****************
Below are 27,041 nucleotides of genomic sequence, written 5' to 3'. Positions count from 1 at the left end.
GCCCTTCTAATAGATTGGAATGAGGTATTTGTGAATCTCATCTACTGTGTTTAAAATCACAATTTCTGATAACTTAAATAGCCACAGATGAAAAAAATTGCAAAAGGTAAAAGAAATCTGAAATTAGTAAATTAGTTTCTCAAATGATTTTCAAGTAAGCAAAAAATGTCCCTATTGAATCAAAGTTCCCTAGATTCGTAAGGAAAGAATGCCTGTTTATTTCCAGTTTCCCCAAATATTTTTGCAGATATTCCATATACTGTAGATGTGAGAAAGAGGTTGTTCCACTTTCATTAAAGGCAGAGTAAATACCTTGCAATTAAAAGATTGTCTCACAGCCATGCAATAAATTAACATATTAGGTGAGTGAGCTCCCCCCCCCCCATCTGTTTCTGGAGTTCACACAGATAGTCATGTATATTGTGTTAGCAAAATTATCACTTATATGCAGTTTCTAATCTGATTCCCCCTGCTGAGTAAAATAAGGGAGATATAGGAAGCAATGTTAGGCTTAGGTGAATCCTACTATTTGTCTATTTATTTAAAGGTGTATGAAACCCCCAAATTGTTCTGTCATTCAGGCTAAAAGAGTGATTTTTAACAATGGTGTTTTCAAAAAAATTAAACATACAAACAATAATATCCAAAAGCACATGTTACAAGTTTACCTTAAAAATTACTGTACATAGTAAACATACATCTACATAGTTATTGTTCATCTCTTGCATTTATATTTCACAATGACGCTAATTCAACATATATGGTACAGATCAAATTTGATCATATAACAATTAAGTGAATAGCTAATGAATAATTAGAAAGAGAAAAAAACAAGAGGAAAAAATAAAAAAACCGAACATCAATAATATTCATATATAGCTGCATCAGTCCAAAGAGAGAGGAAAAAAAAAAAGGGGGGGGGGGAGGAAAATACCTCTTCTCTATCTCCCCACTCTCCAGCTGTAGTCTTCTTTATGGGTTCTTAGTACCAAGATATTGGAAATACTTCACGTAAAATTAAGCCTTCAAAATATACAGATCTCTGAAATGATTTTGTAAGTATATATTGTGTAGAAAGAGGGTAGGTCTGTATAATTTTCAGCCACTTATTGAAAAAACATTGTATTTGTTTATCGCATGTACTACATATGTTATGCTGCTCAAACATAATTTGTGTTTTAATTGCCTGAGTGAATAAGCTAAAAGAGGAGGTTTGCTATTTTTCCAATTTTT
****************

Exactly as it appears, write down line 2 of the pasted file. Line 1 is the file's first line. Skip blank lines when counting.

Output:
GCCCTTCTAATAGATTGGAATGAGGTATTTGTGAATCTCATCTACTGTGTTTAAAATCACAATTTCTGATAACTTAAATAGCCACAGATGAAAAAAATTGCAAAAGGTAAAAGAAATCTGAAATTAGTAAATTAGTTTCTCAAATGATTTTCAAGTAAGCAAAAAATGTCCCTATTGAATCAAAGTTCCCTAGATTCGTAAGGAAAGAATGCCTGTTTATTTCCAGTTTCCCCAAATATTTTTGCAGATATTCCATATACTGTAGATGTGAGAAAGAGGTTGTTCCACTTTCATTAAAGGCAGAGTAAATACCTTGCAATTAAAAGATTGTCTCACAGCCATGCAATAAATTAACATATTAGGTGAGTGAGCTCCCCCCCCCCCATCTGTTTCTGGAGTTCACACAGATAGTCATGTATATTGTGTTAGCAAAATTATCACTTATATGCAGTTTCTAATCTGATTCCCCCTGCTGAGTAAAATAAGGGAGATATAGGAAGCAATGTTAGGCTTAGGTGAATCCTACTATTTGTCTATTTATTTAAAGGTGTATGAAACCCCCAAATTGTTCTGTCATTCAGGCTAAAAGAGTGATTTTTAACAATGGTGTTTTCAAAAAAATTAAACATACAAACAATAATATCCAAAAGCACATGTTACAAGTTTACCTTAAAAATTACTGTACATAGTAAACATACATCTACATAGTTATTGTTCATCTCTTGCATTTATATTTCACAATGACGCTAATTCAACATATATGGTACAGATCAAATTTGATCATATAACAATTAAGTGAATAGCTAATGAATAATTAGAAAGAGAAAAAAACAAGAGGAAAAAATAAAAAAACCGAACATCAATAATATTCATATATAGCTGCATCAGTCCAAAGAGAGAGGAAAAAAAAAAAGGGGGGGGGGGAGGAAAATACCTCTTCTCTATCTCCCCACTCTCCAGCTGTAGTCTTCTTTATGGGTTCTTAGTACCAAGATATTGGAAATACTTCACGTAAAATTAAGCCTTCAAAATATACAGATCTCTGAAATGATTTTGTAAGTATATATTGTGTAGAAAGAGGGTAGGTCTGTATAATTTTCAGCCACTTATTGAAAAAACATTGTATTTGTTTATCGCATGTACTACATATGTTATGCTGCTCAAACATAATTTGTGTTTTAATTGCCTGAGTGAATAAGCTAAAAGAGGAGGTTTGCTATTTTTCCAATTTTT